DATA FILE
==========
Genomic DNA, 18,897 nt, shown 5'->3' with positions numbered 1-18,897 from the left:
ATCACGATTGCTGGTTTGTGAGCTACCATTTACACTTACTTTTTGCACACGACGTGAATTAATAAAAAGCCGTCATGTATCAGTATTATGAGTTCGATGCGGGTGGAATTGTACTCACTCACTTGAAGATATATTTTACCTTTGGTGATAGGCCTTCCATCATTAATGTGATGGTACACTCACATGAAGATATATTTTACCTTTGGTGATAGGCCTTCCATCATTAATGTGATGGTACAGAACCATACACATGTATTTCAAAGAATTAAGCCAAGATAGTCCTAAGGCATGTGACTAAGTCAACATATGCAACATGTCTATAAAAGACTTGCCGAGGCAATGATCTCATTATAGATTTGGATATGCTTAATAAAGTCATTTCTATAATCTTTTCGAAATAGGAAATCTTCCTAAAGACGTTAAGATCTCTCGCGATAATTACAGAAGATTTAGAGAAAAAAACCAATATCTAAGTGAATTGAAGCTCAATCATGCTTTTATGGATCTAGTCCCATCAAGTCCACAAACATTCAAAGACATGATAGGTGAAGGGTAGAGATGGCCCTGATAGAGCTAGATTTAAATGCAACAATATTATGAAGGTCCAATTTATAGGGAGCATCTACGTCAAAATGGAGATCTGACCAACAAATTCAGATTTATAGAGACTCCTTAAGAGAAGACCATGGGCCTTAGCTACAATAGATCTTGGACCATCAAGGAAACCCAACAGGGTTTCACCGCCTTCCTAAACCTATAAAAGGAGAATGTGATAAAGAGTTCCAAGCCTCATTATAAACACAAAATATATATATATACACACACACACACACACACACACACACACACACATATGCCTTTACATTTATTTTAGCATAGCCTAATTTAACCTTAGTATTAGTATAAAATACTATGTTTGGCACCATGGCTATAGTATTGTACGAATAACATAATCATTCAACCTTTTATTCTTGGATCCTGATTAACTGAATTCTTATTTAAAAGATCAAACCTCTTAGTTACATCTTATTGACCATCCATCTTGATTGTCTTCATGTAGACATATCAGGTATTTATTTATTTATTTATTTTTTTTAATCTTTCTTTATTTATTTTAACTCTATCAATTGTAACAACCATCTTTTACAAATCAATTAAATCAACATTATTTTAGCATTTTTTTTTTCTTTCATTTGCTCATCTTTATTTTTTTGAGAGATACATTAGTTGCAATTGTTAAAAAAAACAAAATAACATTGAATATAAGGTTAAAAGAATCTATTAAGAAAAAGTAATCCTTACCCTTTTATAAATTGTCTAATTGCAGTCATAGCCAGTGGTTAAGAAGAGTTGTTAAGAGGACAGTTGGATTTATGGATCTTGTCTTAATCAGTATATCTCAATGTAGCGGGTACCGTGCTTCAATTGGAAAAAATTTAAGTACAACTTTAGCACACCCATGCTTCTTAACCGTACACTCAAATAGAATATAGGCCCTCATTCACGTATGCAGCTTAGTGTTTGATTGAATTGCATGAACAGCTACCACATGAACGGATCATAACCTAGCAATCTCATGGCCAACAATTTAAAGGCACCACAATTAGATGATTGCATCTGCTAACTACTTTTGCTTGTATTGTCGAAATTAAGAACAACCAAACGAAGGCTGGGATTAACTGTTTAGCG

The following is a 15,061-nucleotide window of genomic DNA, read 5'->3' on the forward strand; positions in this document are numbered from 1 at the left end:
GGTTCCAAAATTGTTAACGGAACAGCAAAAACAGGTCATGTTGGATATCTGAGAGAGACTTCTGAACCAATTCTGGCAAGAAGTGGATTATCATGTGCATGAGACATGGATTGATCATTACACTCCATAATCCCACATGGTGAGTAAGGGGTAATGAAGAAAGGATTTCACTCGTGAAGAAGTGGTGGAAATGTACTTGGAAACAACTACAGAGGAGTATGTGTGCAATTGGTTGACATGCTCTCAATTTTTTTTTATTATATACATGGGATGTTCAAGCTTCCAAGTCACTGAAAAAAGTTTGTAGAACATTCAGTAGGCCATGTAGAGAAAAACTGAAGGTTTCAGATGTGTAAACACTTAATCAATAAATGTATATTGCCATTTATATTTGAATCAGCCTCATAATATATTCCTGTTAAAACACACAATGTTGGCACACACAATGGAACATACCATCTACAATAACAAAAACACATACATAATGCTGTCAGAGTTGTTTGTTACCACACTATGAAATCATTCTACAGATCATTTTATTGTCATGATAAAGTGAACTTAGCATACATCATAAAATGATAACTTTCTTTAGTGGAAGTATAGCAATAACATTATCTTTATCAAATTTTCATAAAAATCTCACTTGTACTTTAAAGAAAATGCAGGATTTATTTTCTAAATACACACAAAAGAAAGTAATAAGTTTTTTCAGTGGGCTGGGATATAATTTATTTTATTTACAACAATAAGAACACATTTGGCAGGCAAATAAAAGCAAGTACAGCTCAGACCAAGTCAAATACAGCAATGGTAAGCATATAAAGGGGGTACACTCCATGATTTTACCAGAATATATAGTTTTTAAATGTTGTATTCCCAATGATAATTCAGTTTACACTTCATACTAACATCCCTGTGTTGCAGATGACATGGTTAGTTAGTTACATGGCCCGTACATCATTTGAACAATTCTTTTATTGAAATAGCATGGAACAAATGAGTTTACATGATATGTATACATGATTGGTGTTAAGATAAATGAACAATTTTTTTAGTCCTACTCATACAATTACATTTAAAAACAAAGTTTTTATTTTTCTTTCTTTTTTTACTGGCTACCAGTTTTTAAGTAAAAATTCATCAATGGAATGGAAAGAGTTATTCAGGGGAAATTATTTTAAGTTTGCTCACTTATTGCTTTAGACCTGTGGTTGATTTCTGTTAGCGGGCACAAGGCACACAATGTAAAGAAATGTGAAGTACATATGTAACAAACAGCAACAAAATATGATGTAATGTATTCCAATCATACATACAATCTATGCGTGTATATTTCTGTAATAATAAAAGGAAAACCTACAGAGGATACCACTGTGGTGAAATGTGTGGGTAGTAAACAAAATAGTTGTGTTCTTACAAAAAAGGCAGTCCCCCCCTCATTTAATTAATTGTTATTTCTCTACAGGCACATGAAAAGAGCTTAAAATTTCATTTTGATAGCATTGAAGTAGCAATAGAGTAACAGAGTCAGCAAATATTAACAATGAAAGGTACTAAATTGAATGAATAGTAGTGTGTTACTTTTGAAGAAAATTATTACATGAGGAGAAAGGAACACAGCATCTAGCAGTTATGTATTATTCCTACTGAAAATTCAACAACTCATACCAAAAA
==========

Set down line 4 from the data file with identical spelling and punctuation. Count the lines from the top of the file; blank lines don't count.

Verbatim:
GGTTCCAAAATTGTTAACGGAACAGCAAAAACAGGTCATGTTGGATATCTGAGAGAGACTTCTGAACCAATTCTGGCAAGAAGTGGATTATCATGTGCATGAGACATGGATTGATCATTACACTCCATAATCCCACATGGTGAGTAAGGGGTAATGAAGAAAGGATTTCACTCGTGAAGAAGTGGTGGAAATGTACTTGGAAACAACTACAGAGGAGTATGTGTGCAATTGGTTGACATGCTCTCAATTTTTTTTTATTATATACATGGGATGTTCAAGCTTCCAAGTCACTGAAAAAAGTTTGTAGAACATTCAGTAGGCCATGTAGAGAAAAACTGAAGGTTTCAGATGTGTAAACACTTAATCAATAAATGTATATTGCCATTTATATTTGAATCAGCCTCATAATATATTCCTGTTAAAACACACAATGTTGGCACACACAATGGAACATACCATCTACAATAACAAAAACACATACATAATGCTGTCAGAGTTGTTTGTTACCACACTATGAAATCATTCTACAGATCATTTTATTGTCATGATAAAGTGAACTTAGCATACATCATAAAATGATAACTTTCTTTAGTGGAAGTATAGCAATAACATTATCTTTATCAAATTTTCATAAAAATCTCACTTGTACTTTAAAGAAAATGCAGGATTTATTTTCTAAATACACACAAAAGAAAGTAATAAGTTTTTTCAGTGGGCTGGGATATAATTTATTTTATTTACAACAATAAGAACACATTTGGCAGGCAAATAAAAGCAAGTACAGCTCAGACCAAGTCAAATACAGCAATGGTAAGCATATAAAGGGGGTACACTCCATGATTTTACCAGAATATATAGTTTTTAAATGTTGTATTCCCAATGATAATTCAGTTTACACTTCATACTAACATCCCTGTGTTGCAGATGACATGGTTAGTTAGTTACATGGCCCGTACATCATTTGAACAATTCTTTTATTGAAATAGCATGGAACAAATGAGTTTACATGATATGTATACATGATTGGTGTTAAGATAAATGAACAATTTTTTTAGTCCTACTCATACAATTACATTTAAAAACAAAGTTTTTATTTTTCTTTCTTTTTTTACTGGCTACCAGTTTTTAAGTAAAAATTCATCAATGGAATGGAAAGAGTTATTCAGGGGAAATTATTTTAAGTTTGCTCACTTATTGCTTTAGACCTGTGGTTGATTTCTGTTAGCGGGCACAAGGCACACAATGTAAAGAAATGTGAAGTACATATGTAACAAACAGCAACAAAATATGATGTAATGTATTCCAATCATACATACAATCTATGCGTGTATATTTCTGTAATAATAAAAGGAAAACCTACAGAGGATACCACTGTGGTGAAATGTGTGGGTAGTAAACAAAATAGTTGTGTTCTTACAAAAAAGGCAGTCCCCCCCTCATTTAATTAATTGTTATTTCTCTACAGGCACATGAAAAGAGCTTAAAATTTCATTTTGATAGCATTGAAGTAGCAATAGAGTAACAGAGTCAGCAAATATTAACAATGAAAGGTACTAAATTGAATGAATAGTAGTGTGTTACTTTTGAAGAAAATTATTACATGAGGAGAAAGGAACACAGCATCTAGCAGTTATGTATTATTCCTACTGAAAATTCAACAACTCATACCAAAAA